The print is the performance-an opinion piece
The negative is comparable to the composer’s score and the print to its performance. Each performance differs in subtle ways.
“For me the printing process is part of the magic of photography. It’s that magic that can be exciting, disappointing, rewarding and frustrating all in the same few moments in the darkroom.”
– John Sexton
I recently had the opportunity to help judge a photographic competition, which is always a joy and an excitement. It is also a lot of hard work. Remaining focused as we work our way through a huge number of entries is draining.
We had over 400 entries. I cannot remember the exact number, for, by the end of the day, their number was legion and the passing parade became something of a blur. What struck me however, was that there were about 340 digital entries supplied for projection, and around 70 prints, a ration of around 5:1 in favour of projected images. The printing was, by and large, pedestrian in quality and quite a number had been produced in a commercial lab, where quality often takes a back seat to speed and facility of production. A small few were beautifully-crafted, a tribute to their creators and to their obvious excellence in print-making. The majority made it quite clear that their authors neither knew nor cared about whether the final print matched their vision. Some of the prints were dismal, dull things that did the authors’ vision no compliments.
I can understand why print-making is not as popular as it once was.
It is expensive. A beautifully crafted print costs money. An A1 produced by a top lab will cost upwards of $NZ80 each. A great lab will charge more, and there is a reason for that. They factor in the time to set up their equipment and the wastage in time and materials while working with you to produce something which will please you. They expect to have you on their backs until you are happy. Of course if you accept their first offering and walk away, you have done wonders for their bottom line. You shouldn’t.
Even a lab print of a reasonable size costs money. Remember that prints of this type are made to a price (and sometimes a standard). The old adage holds: if it’s too cheap to be true, it probably is.
Printing it yourself is neither easy nor cheap. You will invest in a good monitor, calibration equipment, a quality printer, take careful note of issues related to your workspace and allow for all of these. You will research and buy different papers (there are many different papers available) and spend a small fortune on ink to make that elusive, perfect print. You will need to master colour management and learn to solve computer/screen/printer mismatches. You may even have to pay money to have custom paper profiles written. Like all crafts, mastery takes time and effort and money and perseverance.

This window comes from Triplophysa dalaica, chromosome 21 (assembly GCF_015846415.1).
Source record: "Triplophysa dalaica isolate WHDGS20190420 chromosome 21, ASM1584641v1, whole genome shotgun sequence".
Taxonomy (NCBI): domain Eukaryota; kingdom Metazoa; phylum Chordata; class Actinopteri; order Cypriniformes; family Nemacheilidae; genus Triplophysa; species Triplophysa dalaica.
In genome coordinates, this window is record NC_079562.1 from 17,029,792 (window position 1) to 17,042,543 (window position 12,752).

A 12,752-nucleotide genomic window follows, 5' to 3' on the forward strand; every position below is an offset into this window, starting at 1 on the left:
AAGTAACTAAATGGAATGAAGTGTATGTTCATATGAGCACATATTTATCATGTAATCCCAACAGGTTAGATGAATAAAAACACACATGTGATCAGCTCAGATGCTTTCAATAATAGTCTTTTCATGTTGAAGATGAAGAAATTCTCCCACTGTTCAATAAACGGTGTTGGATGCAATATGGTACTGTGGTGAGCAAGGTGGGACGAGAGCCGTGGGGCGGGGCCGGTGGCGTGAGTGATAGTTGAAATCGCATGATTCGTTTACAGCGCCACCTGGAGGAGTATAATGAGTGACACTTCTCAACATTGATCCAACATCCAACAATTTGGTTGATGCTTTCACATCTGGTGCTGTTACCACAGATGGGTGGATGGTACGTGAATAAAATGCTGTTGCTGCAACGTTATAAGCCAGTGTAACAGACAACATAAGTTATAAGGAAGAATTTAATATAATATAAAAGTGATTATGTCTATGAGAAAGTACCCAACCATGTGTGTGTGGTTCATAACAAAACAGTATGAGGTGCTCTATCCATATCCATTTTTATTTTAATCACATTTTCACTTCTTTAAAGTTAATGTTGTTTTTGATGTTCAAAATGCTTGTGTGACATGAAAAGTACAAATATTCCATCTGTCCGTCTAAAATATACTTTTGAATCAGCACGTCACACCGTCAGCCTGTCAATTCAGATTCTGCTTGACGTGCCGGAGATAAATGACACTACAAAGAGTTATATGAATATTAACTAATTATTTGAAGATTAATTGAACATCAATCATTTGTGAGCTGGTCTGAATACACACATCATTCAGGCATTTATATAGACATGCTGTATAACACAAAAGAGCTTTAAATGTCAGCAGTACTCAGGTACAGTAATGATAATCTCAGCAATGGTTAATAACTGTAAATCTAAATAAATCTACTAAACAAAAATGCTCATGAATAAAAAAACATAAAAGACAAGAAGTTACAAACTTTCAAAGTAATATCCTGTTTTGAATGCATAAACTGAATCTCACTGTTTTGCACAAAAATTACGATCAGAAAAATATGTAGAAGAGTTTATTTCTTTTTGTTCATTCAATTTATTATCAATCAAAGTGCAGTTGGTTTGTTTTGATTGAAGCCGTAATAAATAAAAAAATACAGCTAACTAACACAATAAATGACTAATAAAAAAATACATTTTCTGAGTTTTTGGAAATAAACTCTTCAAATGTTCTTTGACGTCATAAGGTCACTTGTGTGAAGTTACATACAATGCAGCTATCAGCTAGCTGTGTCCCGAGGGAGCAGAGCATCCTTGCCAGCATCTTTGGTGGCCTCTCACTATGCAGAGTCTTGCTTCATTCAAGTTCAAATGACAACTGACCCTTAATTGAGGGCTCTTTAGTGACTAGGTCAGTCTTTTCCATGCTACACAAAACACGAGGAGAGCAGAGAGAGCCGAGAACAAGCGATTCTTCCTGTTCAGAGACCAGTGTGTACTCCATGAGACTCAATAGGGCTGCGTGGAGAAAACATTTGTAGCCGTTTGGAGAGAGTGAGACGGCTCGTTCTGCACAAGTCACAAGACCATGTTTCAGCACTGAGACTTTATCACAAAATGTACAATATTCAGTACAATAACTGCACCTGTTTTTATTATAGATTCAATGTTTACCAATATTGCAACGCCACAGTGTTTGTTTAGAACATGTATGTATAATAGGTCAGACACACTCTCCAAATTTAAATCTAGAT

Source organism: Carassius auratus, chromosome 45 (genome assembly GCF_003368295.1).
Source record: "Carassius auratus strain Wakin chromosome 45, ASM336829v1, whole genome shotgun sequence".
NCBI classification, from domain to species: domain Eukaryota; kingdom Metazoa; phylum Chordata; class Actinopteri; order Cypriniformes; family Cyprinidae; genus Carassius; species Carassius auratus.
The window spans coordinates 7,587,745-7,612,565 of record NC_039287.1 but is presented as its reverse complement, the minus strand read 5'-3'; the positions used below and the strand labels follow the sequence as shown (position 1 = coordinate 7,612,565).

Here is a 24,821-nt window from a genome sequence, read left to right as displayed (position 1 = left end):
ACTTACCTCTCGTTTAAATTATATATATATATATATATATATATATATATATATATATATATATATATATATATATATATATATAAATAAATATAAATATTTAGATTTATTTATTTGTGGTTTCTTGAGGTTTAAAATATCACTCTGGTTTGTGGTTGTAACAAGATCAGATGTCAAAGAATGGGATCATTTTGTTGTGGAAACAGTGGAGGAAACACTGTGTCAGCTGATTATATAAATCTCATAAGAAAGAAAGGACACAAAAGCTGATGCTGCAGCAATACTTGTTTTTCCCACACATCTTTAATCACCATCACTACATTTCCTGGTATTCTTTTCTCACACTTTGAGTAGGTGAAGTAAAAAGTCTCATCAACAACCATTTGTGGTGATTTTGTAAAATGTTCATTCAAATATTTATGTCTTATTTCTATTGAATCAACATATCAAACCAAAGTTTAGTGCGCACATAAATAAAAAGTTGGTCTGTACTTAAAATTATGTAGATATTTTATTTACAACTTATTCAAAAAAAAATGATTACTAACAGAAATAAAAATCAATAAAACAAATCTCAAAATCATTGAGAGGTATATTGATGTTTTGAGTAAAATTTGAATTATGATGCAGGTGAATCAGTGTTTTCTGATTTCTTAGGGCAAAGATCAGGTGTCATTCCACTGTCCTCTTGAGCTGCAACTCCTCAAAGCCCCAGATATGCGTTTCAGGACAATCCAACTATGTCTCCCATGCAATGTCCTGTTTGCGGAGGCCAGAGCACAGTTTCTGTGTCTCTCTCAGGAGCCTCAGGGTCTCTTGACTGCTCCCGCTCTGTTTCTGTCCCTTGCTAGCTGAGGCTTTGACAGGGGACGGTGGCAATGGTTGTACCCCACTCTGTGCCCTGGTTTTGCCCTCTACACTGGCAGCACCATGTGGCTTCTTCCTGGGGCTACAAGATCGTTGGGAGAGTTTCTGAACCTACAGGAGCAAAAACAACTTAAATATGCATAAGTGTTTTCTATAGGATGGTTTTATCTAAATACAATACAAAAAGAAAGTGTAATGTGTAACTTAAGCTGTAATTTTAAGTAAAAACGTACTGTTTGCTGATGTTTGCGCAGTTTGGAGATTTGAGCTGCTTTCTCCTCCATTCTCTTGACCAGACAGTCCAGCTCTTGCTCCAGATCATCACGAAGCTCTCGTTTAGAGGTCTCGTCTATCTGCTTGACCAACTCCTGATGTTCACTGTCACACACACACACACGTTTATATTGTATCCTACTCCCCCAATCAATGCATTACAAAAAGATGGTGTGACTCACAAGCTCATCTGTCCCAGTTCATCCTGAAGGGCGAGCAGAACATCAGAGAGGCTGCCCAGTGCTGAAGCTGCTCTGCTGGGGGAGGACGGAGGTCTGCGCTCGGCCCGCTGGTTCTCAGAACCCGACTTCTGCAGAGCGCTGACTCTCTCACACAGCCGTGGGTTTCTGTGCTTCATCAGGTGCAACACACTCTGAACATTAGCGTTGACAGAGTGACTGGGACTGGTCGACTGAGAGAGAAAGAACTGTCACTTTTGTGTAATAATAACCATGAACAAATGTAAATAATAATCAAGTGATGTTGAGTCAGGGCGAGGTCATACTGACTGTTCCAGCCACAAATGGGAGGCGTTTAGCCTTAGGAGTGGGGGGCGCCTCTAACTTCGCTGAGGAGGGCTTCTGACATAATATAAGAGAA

For photographic printmaking is a craft, just like making violins or fine furniture. There is an apprenticeship to be served. There are skills to be learned. There are understandings to be gained. For example, when assessing a test print, it is important to know whether a particular image on a chosen paper stock lightens as the ink dries or whether it darkens. Some papers dry in a few minutes; others need 24 hours before you can properly assess the print density and make changes to your output file. You will need to explore and consider the effect of different paper surfaces and learn (usually by trial and error) which ones “lift” your work and which ones detract from what you are trying to say.
All of these are sensible reasons to avoid making prints. Why would you, when you can simply export your picture as a jpeg from Lightroom, attach it to an email and send it off to a competition? Fame and glory for little or no outlay. Easy. 5:1 in favour. And anyway, that masterpiece glowing on your monitor looks way better than the dismal result you got from Hardly Normal…
It seems to me, however, that a digital image is only 2/3 of the way there, living in a digital womb somewhere between conception and birth. The idea is formed, the process is underway, but the baby has yet to arrive on the delivery table. It is unformed and unfinished.